Stuffing Chips - © Michael Moss - Salt Sugar Fat Book

COVID-19 Experience: Lock Down Loads On Lard!

Today, I present a pair of new scientific studies that confirm what many of us have been suspecting: the COVID-19 lock down lifestyle has been contributing to a weight-gain trend among social distancers over the past few months. And we need to be aware of this to counteract it…

Couch Potato Man - © Sergiy TrapitsynHomo Couchpotatoensis: A whole new human evolutionary
stage? Measures mandated to fight COVID-19 may be
exacerbating the continuing global obesity crisis…

Screen time addicts unaware they’re over-snacking

Here’s one that I was sure Dr. Obvious would have flagged for us – unless, of course he’s been binge watching Suits reruns or trying to find out what happens after you become a Gold Grand Master in Microsoft Solitaire.

UK researchers at the University of Sussex wanted to see of there was a disconnect between task and environment when  people engaged in tasks that were perceptually demanding – like intensive screen gaming or binge-watching TV.

What they did

So, they devised an experiment in which they observed a group of study subjects snacking while engaged in a low-perceptual demand task and gave them first a low-Calorie beverage and then a high-Calorie beverage, and observed their behaviour.

According to an abstract of the Study Repoort: “One-hundred and twenty participants consumed either a low-satiety (75 Cal) or high-satiety (272 Cal and thicker texture) drink while simultaneously completing a task which was either low or high in perceptual demand.”

What they found

The participants who were given the low perceptual load task, and were given the high-satiety drink felt more full and ate 45 percent less of the snack offered to them afterwards. However, the participants who were given the higher load perception task were less able to tell when they felt full, and ate more of the snacks offered to them. The researchers conclude that a person’s ability to notice when the body feels full depends on how much available attention there is ‘left’ in the brain.”

The takeaway

Dr. Martin Yeomans from the University of Sussex, said: “Our study suggests that if you’re eating or drinking while your attention is distracted by a highly engaging task, you’re less likely to be able to tell how full you feel. You’re more likely to keep snacking than if you’d been eating while doing something less engaging. This is important for anyone wanting to stay a healthy weight.”

Lock down lifestyle may cause obesity ‘explosion’

Researchers from the University of Copenhagen (UoC) in Denmark say that the hallmark emotional and social effects of the COVID-19 lock down trigger an explosion in the obesity epidemic already ravaging modern society.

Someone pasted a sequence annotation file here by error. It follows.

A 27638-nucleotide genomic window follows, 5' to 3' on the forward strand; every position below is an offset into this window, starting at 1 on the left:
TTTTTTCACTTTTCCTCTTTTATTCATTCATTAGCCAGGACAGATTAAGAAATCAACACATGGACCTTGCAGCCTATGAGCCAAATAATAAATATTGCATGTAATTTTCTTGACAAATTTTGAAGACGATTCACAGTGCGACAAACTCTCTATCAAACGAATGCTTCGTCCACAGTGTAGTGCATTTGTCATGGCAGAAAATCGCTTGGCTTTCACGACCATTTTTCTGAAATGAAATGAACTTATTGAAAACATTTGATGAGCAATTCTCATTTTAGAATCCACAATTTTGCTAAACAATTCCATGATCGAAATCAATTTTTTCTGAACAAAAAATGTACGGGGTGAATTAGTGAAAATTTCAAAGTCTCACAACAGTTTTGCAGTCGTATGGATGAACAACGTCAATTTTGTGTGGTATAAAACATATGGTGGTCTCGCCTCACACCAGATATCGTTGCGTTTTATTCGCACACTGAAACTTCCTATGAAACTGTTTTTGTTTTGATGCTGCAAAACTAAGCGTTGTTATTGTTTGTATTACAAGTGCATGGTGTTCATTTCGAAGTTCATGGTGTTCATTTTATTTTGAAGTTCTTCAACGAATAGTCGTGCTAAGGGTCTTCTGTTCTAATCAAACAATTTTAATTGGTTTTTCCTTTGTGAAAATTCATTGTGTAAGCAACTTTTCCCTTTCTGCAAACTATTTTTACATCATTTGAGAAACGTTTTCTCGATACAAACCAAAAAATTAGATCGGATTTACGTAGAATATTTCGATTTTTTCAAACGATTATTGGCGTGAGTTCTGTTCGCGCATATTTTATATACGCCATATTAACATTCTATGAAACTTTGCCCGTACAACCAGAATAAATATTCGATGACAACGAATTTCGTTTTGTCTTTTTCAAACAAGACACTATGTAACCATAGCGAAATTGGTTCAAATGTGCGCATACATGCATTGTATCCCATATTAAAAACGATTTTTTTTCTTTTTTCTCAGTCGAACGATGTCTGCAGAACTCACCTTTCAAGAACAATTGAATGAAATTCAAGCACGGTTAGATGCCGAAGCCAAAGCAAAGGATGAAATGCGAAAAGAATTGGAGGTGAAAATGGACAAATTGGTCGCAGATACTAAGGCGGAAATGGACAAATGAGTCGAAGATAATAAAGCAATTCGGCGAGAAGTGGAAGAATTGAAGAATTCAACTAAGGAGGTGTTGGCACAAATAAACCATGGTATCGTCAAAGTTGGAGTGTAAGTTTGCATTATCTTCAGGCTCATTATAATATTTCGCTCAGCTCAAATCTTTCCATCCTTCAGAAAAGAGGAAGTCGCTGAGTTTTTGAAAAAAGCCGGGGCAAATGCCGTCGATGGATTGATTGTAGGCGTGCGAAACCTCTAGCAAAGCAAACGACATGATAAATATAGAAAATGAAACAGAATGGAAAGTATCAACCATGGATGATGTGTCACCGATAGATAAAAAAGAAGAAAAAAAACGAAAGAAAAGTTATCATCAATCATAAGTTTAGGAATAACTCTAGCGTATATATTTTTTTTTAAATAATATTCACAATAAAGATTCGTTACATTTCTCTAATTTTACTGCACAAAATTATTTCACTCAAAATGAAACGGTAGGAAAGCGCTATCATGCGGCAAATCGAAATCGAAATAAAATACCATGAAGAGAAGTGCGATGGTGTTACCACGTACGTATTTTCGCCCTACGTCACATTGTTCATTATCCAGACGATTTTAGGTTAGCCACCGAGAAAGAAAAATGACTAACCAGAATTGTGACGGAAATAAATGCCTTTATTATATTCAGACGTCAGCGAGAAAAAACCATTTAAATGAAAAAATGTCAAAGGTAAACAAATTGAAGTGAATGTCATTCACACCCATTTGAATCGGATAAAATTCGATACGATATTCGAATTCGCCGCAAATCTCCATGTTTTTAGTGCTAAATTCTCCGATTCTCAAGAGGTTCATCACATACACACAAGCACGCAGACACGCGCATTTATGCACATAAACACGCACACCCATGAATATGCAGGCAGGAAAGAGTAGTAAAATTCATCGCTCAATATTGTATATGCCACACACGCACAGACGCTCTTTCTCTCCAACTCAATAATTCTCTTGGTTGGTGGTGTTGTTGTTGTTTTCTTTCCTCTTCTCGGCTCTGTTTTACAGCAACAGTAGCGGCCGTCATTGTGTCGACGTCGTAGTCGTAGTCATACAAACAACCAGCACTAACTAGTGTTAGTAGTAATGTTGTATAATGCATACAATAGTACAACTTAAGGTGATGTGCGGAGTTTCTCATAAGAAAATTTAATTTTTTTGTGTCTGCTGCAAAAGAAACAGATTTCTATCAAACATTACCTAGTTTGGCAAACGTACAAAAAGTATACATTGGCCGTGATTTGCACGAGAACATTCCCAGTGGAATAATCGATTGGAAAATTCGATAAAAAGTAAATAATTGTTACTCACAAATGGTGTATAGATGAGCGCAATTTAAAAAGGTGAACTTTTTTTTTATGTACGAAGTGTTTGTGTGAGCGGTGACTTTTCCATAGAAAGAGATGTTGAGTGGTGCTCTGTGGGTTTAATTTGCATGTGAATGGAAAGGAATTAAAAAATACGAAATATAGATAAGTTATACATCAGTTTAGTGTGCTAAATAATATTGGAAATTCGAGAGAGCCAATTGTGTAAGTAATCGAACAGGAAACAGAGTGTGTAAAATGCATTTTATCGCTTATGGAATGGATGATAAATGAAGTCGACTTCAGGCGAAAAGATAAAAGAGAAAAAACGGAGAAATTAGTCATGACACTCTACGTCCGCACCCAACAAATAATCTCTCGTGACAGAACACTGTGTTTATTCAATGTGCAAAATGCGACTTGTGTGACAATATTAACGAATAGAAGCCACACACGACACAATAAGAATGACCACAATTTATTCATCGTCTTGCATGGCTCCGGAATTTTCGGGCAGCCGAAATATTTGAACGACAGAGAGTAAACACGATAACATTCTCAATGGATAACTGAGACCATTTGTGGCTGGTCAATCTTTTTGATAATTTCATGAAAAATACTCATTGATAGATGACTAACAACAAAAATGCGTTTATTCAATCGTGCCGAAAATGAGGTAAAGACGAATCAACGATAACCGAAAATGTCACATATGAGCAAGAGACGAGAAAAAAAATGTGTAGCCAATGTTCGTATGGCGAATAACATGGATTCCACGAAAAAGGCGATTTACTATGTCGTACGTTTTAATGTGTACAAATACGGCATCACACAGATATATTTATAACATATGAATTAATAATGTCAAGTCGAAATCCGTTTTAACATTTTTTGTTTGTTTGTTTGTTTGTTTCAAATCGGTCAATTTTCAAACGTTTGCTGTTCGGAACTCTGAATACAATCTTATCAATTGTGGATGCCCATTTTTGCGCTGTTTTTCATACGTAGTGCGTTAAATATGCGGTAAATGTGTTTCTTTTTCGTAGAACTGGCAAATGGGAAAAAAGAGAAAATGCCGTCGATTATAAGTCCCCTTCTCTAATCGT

“Emotional stress, economic anxiety, physical inactivity and social distance – [caused by] locking down society to combat COVID-19 – creates psychosocial insecurity that leads to obesity,” says a letter from a trio of UoC researchers, published in the scientific journal Nature Reviews Endocrinology.


An abstract of the letter observes that: Firstly, it is well documented that people with limited economic resources are more likely eat highly-processed and energy-rich food. These foods have been shown to stimulate people’s appetites, so that they end up eating more calories than they need.

Secondly, physical distancing increases anxiety by limiting our ability to socially interact. Feelings of loneliness and isolation, combined with confinement within a home setting, can impact our food behavior and lead us to overeat. This effect is compounded by lower levels of physical activity, as people are urged to work from home and venture out as little as possible.

The takeaway

More research is needed to uncover the cause and effect, but the three co-authors say the scientific expectations are clear: physical distancing and rising rates of unemployment should lead us to expect increased rates of obesity.

Together they urge governments and decision makers to consider what impact COVID-19 containment strategies, such as lock downs, will have on the public’s metabolic health. With this in mind, counter strategies should be considered to ensure that the public remains healthy, happy and active — and also safe from the coronavirus.

My take

It all makes sense to anyone who is accustomed to applying common sense to daily problem-solving challenges. But how ironic is it that the very measures being recommended, or even mandated to beat COVID-19 are priming the obesity epidemic for a global explosion?

~ Maggie J.